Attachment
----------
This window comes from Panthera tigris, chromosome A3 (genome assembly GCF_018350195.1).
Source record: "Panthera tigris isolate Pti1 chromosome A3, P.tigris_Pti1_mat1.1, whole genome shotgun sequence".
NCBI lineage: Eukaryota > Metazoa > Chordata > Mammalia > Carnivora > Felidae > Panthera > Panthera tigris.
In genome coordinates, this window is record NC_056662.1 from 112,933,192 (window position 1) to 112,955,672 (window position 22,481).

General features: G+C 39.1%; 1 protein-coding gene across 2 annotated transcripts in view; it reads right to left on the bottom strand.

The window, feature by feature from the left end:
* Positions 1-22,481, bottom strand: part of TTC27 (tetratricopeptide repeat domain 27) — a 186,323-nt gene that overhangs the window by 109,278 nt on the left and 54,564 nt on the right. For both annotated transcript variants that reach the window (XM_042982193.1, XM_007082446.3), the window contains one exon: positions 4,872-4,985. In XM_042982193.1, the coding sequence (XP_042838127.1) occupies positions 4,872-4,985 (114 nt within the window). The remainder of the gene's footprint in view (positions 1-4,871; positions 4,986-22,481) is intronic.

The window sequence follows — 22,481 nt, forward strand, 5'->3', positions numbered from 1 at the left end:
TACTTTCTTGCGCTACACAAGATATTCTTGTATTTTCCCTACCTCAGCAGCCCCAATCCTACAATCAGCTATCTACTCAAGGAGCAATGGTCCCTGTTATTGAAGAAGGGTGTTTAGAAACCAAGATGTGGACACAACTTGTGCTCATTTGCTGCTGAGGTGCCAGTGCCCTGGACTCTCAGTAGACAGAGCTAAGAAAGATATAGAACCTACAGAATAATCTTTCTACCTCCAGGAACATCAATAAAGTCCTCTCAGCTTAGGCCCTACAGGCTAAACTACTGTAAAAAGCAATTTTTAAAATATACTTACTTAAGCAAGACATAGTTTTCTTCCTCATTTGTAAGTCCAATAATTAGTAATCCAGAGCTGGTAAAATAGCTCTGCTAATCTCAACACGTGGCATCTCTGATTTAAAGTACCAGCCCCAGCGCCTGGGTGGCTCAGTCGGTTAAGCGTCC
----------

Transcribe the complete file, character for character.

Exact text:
This window comes from Panthera tigris, chromosome A3 (genome assembly GCF_018350195.1).
Source record: "Panthera tigris isolate Pti1 chromosome A3, P.tigris_Pti1_mat1.1, whole genome shotgun sequence".
NCBI lineage: Eukaryota > Metazoa > Chordata > Mammalia > Carnivora > Felidae > Panthera > Panthera tigris.
In genome coordinates, this window is record NC_056662.1 from 112,933,192 (window position 1) to 112,955,672 (window position 22,481).

General features: G+C 39.1%; 1 protein-coding gene across 2 annotated transcripts in view; it reads right to left on the bottom strand.

The window, feature by feature from the left end:
* Positions 1-22,481, bottom strand: part of TTC27 (tetratricopeptide repeat domain 27) — a 186,323-nt gene that overhangs the window by 109,278 nt on the left and 54,564 nt on the right. For both annotated transcript variants that reach the window (XM_042982193.1, XM_007082446.3), the window contains one exon: positions 4,872-4,985. In XM_042982193.1, the coding sequence (XP_042838127.1) occupies positions 4,872-4,985 (114 nt within the window). The remainder of the gene's footprint in view (positions 1-4,871; positions 4,986-22,481) is intronic.

The window sequence follows — 22,481 nt, forward strand, 5'->3', positions numbered from 1 at the left end:
TACTTTCTTGCGCTACACAAGATATTCTTGTATTTTCCCTACCTCAGCAGCCCCAATCCTACAATCAGCTATCTACTCAAGGAGCAATGGTCCCTGTTATTGAAGAAGGGTGTTTAGAAACCAAGATGTGGACACAACTTGTGCTCATTTGCTGCTGAGGTGCCAGTGCCCTGGACTCTCAGTAGACAGAGCTAAGAAAGATATAGAACCTACAGAATAATCTTTCTACCTCCAGGAACATCAATAAAGTCCTCTCAGCTTAGGCCCTACAGGCTAAACTACTGTAAAAAGCAATTTTTAAAATATACTTACTTAAGCAAGACATAGTTTTCTTCCTCATTTGTAAGTCCAATAATTAGTAATCCAGAGCTGGTAAAATAGCTCTGCTAATCTCAACACGTGGCATCTCTGATTTAAAGTACCAGCCCCAGCGCCTGGGTGGCTCAGTCGGTTAAGCGTCC